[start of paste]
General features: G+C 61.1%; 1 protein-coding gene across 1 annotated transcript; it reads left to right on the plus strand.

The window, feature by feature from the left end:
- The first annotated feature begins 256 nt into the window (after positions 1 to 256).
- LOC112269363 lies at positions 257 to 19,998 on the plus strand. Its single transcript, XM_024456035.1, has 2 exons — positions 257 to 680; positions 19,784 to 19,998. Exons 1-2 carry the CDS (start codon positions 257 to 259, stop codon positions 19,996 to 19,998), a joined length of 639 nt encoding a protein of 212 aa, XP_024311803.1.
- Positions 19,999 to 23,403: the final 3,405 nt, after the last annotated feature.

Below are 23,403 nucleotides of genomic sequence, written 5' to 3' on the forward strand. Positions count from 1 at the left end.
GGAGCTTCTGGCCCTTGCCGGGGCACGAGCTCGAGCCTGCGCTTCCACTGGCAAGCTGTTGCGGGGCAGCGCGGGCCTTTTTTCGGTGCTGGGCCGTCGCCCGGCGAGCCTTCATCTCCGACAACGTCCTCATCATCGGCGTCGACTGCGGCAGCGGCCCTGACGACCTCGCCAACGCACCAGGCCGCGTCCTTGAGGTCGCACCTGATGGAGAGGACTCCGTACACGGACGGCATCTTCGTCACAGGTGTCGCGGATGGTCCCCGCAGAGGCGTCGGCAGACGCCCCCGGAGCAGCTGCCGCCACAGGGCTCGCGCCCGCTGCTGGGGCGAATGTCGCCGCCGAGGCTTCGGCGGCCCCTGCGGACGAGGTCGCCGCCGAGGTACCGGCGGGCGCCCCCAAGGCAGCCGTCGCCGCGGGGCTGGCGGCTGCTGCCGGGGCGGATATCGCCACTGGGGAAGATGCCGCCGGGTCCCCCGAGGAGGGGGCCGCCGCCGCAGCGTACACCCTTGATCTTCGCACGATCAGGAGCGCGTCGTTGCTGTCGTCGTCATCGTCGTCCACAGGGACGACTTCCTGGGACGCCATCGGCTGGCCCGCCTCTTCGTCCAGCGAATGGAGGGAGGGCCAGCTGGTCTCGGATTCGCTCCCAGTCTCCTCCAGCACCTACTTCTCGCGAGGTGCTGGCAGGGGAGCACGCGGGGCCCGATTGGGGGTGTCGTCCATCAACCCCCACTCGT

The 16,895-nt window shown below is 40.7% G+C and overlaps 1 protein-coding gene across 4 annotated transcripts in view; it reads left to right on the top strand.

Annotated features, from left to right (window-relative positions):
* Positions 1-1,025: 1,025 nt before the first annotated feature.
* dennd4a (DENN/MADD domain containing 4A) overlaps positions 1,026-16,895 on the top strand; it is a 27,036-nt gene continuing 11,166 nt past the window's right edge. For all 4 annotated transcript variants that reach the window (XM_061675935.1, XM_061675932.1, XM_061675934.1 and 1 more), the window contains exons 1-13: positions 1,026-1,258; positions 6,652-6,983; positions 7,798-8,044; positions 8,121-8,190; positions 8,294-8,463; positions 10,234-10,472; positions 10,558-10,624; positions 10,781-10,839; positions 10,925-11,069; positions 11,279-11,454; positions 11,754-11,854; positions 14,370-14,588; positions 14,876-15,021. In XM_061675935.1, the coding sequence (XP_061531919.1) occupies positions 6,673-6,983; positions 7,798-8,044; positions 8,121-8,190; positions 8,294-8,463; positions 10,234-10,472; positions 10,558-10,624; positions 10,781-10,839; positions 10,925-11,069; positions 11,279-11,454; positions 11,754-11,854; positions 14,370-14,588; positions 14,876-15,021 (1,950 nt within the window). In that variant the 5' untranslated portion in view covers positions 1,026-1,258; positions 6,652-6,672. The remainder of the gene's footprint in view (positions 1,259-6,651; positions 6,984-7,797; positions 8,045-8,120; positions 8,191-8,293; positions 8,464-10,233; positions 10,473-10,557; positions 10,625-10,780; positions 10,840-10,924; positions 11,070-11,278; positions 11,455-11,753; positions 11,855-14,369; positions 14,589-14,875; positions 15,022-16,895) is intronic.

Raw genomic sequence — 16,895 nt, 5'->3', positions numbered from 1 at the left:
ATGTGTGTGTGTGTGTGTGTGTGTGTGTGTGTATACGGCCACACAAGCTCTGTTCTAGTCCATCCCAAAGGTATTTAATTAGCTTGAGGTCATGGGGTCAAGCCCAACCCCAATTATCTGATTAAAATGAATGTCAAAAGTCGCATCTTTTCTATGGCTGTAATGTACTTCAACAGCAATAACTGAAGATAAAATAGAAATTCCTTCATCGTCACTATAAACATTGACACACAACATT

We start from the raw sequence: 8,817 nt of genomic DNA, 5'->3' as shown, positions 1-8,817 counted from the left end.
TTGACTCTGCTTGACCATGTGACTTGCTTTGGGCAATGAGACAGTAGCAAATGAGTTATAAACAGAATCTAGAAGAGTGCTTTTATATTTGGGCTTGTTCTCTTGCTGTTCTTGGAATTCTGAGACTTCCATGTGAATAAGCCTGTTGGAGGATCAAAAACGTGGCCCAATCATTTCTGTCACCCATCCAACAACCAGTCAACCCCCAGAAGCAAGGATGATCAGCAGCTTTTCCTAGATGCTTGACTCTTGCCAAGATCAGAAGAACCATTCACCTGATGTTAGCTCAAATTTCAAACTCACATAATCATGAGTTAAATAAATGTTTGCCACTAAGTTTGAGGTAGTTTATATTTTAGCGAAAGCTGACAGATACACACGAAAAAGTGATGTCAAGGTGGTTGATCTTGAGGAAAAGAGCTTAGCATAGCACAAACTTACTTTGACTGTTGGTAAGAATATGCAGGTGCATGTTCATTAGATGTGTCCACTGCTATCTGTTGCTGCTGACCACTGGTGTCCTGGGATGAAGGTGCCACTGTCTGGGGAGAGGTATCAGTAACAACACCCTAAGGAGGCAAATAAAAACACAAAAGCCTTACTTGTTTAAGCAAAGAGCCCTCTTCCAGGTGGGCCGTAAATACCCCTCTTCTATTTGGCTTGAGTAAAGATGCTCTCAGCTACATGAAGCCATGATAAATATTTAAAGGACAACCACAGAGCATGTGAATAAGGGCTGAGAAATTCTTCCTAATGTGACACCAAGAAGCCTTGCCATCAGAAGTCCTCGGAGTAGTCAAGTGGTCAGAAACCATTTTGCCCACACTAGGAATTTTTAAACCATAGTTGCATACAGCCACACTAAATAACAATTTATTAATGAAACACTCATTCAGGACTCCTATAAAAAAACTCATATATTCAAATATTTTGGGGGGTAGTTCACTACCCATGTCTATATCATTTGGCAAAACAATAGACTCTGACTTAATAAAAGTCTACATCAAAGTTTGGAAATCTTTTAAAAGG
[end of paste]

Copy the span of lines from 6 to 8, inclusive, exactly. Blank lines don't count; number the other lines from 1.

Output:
Below are 23,403 nucleotides of genomic sequence, written 5' to 3' on the forward strand. Positions count from 1 at the left end.
GGAGCTTCTGGCCCTTGCCGGGGCACGAGCTCGAGCCTGCGCTTCCACTGGCAAGCTGTTGCGGGGCAGCGCGGGCCTTTTTTCGGTGCTGGGCCGTCGCCCGGCGAGCCTTCATCTCCGACAACGTCCTCATCATCGGCGTCGACTGCGGCAGCGGCCCTGACGACCTCGCCAACGCACCAGGCCGCGTCCTTGAGGTCGCACCTGATGGAGAGGACTCCGTACACGGACGGCATCTTCGTCACAGGTGTCGCGGATGGTCCCCGCAGAGGCGTCGGCAGACGCCCCCGGAGCAGCTGCCGCCACAGGGCTCGCGCCCGCTGCTGGGGCGAATGTCGCCGCCGAGGCTTCGGCGGCCCCTGCGGACGAGGTCGCCGCCGAGGTACCGGCGGGCGCCCCCAAGGCAGCCGTCGCCGCGGGGCTGGCGGCTGCTGCCGGGGCGGATATCGCCACTGGGGAAGATGCCGCCGGGTCCCCCGAGGAGGGGGCCGCCGCCGCAGCGTACACCCTTGATCTTCGCACGATCAGGAGCGCGTCGTTGCTGTCGTCGTCATCGTCGTCCACAGGGACGACTTCCTGGGACGCCATCGGCTGGCCCGCCTCTTCGTCCAGCGAATGGAGGGAGGGCCAGCTGGTCTCGGATTCGCTCCCAGTCTCCTCCAGCACCTACTTCTCGCGAGGTGCTGGCAGGGGAGCACGCGGGGCCCGATTGGGGGTGTCGTCCATCAACCCCCACTCGT

The 16,895-nt window shown below is 40.7% G+C and overlaps 1 protein-coding gene across 4 annotated transcripts in view; it reads left to right on the top strand.